“If you don’t know the path, do you know the direction?”

At one point in my life I made a lot of plans… starting when I was 25.  Five year plans, ten year plans.  You know, how you do?  Then LIFE enters in and plans shift and transform to reflect the real world.

I was in the midst of my plans when I moved to Washington DC when I was 25 to work for a small architectural firm there….probably on track to get my registration and AIA* accreditation.  But, I met my husband Brice there and turns out – he was career military.  So every so often, instead of establishing my career somewhere – we’d move.  We did see the best parts of the country – big cities, like Honolulu, Indianapolis, New York City.

Children and homeschooling them in our semi-retirement in Northern Michigan happened next.

Major moves to Oregon when they were teenagers happened next.

(And, to be open – some marital problems, a separation and reconciliation added to the mix of experiences).

Last on the list of big surprises, Brice made his transition in 2007.  I never had that on my plan – ever, anywhere.  Learning to work through grief has been a huge life lesson.

Each time I shifted further and further away from any plan I might have had in mind, you know, I still was moving in a certain direction.  Each time events conspired to teach me lessons, major and minor, I learned.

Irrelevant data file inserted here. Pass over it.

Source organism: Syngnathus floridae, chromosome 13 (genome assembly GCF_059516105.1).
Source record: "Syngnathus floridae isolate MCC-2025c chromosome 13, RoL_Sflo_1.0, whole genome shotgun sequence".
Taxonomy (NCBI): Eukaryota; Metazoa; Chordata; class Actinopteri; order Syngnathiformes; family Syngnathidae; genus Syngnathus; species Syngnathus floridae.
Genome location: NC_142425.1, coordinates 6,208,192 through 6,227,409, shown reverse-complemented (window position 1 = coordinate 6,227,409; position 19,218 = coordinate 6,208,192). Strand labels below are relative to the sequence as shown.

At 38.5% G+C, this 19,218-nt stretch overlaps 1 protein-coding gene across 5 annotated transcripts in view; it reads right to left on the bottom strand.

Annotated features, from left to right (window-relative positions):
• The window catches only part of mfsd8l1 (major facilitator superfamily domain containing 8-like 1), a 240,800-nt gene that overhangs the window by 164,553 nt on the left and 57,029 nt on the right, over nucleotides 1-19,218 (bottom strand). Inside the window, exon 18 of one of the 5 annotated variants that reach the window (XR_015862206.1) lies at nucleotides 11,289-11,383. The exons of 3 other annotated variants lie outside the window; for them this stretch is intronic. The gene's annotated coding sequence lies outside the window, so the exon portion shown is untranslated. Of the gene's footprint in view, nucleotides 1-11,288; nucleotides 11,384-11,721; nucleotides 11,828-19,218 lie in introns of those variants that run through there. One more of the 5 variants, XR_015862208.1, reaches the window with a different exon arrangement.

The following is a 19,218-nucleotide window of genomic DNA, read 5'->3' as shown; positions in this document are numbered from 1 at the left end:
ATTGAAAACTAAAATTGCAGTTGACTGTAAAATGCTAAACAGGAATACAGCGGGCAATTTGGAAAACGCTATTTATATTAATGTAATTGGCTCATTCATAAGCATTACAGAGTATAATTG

Now, I can say – I don’t know what plan I am on, but I DO know the direction I am going.  I am taking the talents, skills and gifts that have matured along the way and allowing them to grow.

It says in the Bible, ‘It only takes a small tiller to move a very large ship’.  That’s a favorite quote of mine.  It speaks to the way course corrections are made.  Carefully and gently.

Mary Baker Eddy wrote in her book ‘Science and Health with Key to the Scriptures‘, “Time is measured by the unfoldment of good”.  I love this idea.  Because if you started to measure time in this way, time would have no meaning – but the quality of good in your life would have all the significance.  Instead of 5-year plans, you might think in terms of the expectation of good.  You might start to look for the good unfolding all around you.

As I sit here writing this little message, three different teams of elementary school kids have passed by on a little treasure hunt their class is doing here in Downtown Traverse City, Michigan.  I happen to be sitting under the historic market that denotes the answer to one of  the questions they are hunting for ‘when was the TC Opera House built?’  Well the answer is…1891 when three brothers-in-law built the 1200 seat Victorian showpiece.  Each cluster of kids has come right over to my table,  And each has taken a few minutes to love on my dog, Bear.  It’s a small thing, but given the lovely interactions we’ve both had with the kids?  That’s good measured.

And, back to the title of this piece, “If you don’t know the path, do you know the direction?”… It turns out, we are directed to good.  By good.  For good.  Always.  The path is not always clear, but the direction is —Image

‘I am the way, the Truth and the Life’ — Christ Jesus.

Copyright held by Alexis Wittman